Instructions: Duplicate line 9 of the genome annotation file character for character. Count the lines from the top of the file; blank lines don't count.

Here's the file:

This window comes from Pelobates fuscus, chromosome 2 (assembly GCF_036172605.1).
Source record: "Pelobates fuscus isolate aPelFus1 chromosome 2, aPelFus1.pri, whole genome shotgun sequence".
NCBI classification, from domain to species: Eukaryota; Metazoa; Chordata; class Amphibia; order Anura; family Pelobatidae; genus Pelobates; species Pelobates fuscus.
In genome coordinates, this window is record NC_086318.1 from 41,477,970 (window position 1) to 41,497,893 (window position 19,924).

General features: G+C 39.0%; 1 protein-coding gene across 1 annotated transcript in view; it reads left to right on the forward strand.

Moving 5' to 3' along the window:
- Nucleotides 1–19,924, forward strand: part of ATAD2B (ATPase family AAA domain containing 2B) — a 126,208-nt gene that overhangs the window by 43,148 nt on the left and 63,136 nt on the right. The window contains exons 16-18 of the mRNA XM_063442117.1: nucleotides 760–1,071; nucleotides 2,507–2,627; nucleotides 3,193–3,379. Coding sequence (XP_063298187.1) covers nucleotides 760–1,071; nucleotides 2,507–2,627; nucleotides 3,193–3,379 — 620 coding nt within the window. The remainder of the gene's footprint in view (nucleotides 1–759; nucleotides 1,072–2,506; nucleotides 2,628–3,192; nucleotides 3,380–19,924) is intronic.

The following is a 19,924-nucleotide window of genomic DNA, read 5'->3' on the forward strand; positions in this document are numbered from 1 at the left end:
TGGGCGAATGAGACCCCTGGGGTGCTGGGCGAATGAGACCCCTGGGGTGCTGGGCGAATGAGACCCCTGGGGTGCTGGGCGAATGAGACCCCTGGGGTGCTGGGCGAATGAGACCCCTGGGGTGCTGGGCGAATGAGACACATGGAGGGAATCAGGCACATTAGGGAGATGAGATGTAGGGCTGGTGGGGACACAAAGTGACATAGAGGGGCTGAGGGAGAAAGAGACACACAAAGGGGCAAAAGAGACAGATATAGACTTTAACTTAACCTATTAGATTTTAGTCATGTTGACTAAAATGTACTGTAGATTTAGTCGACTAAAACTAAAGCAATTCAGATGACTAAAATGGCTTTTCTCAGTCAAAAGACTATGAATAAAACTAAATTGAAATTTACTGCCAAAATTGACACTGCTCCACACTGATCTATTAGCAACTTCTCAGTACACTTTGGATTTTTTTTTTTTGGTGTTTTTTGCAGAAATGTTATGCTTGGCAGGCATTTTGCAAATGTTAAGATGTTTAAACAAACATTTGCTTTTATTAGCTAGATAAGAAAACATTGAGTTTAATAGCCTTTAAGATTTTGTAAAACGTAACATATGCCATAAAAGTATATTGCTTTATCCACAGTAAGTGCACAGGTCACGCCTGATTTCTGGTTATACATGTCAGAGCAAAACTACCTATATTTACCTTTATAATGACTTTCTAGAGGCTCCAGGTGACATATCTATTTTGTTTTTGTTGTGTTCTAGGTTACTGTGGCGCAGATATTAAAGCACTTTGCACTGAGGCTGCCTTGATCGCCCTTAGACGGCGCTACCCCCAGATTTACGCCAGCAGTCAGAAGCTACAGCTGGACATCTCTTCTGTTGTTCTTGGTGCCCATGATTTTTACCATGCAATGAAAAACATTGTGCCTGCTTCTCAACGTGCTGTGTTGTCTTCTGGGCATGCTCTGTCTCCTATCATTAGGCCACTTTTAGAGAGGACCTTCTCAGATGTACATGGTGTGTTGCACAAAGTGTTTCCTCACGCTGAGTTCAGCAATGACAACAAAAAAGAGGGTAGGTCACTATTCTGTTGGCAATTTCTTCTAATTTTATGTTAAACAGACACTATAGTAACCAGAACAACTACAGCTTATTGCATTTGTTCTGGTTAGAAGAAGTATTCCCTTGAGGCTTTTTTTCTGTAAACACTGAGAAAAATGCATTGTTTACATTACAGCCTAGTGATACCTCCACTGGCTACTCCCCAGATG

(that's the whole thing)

TGGGCGAATGAGACCCCTGGGGTGCTGGGCGAATGAGACCCCTGGGGTGCTGGGCGAATGAGACCCCTGGGGTGCTGGGCGAATGAGACCCCTGGGGTGCTGGGCGAATGAGACCCCTGGGGTGCTGGGCGAATGAGACACATGGAGGGAATCAGGCACATTAGGGAGATGAGATGTAGGGCTGGTGGGGACACAAAGTGACATAGAGGGGCTGAGGGAGAAAGAGACACACAAAGGGGCAAAAGAGACAGATATAGACTTTAACTTAACCTATTAGATTTTAGTCATGTTGACTAAAATGTACTGTAGATTTAGTCGACTAAAACTAAAGCAATTCAGATGACTAAAATGGCTTTTCTCAGTCAAAAGACTATGAATAAAACTAAATTGAAATTTACTGCCAAAATTGACACTGCTCCACACTGATCTATTAGCAACTTCTCAGTACACTTTGGATTTTTTTTTTTTGGTGTTTTTTGCAGAAATGTTATGCTTGGCAGGCATTTTGCAAATGTTAAGATGTTTAAACAAACATTTGCTTTTATTAGCTAGATAAGAAAACATTGAGTTTAATAGCCTTTAAGATTTTGTAAAACGTAACATATGCCATAAAAGTATATTGCTTTATCCACAGTAAGTGCACAGGTCACGCCTGATTTCTGGTTATACATGTCAGAGCAAAACTACCTATATTTACCTTTATAATGACTTTCTAGAGGCTCCAGGTGACATATCTATTTTGTTTTTGTTGTGTTCTAGGTTACTGTGGCGCAGATATTAAAGCACTTTGCACTGAGGCTGCCTTGATCGCCCTTAGACGGCGCTACCCCCAGATTTACGCCAGCAGTCAGAAGCTACAGCTGGACATCTCTTCTGTTGTTCTTGGTGCCCATGATTTTTACCATGCAATGAAAAACATTGTGCCTGCTTCTCAACGTGCTGTGTTGTCTTCTGGGCATGCTCTGTCTCCTATCATTAGGCCACTTTTAGAGAGGACCTTCTCAGATGTACATGGTGTGTTGCACAAAGTGTTTCCTCACGCTGAGTTCAGCAATGACAACAAAAAAGAGGGTAGGTCACTATTCTGTTGGCAATTTCTTCTAATTTTATGTTAAACAGACACTATAGTAACCAGAACAACTACAGCTTATTGCATTTGTTCTGGTTAGAAGAAGTATTCCCTTGAGGCTTTTTTTCTGTAAACACTGAGAAAAATGCATTGTTTACATTACAGCCTAGTGATACCTCCACTGGCTACTCCCCAGATG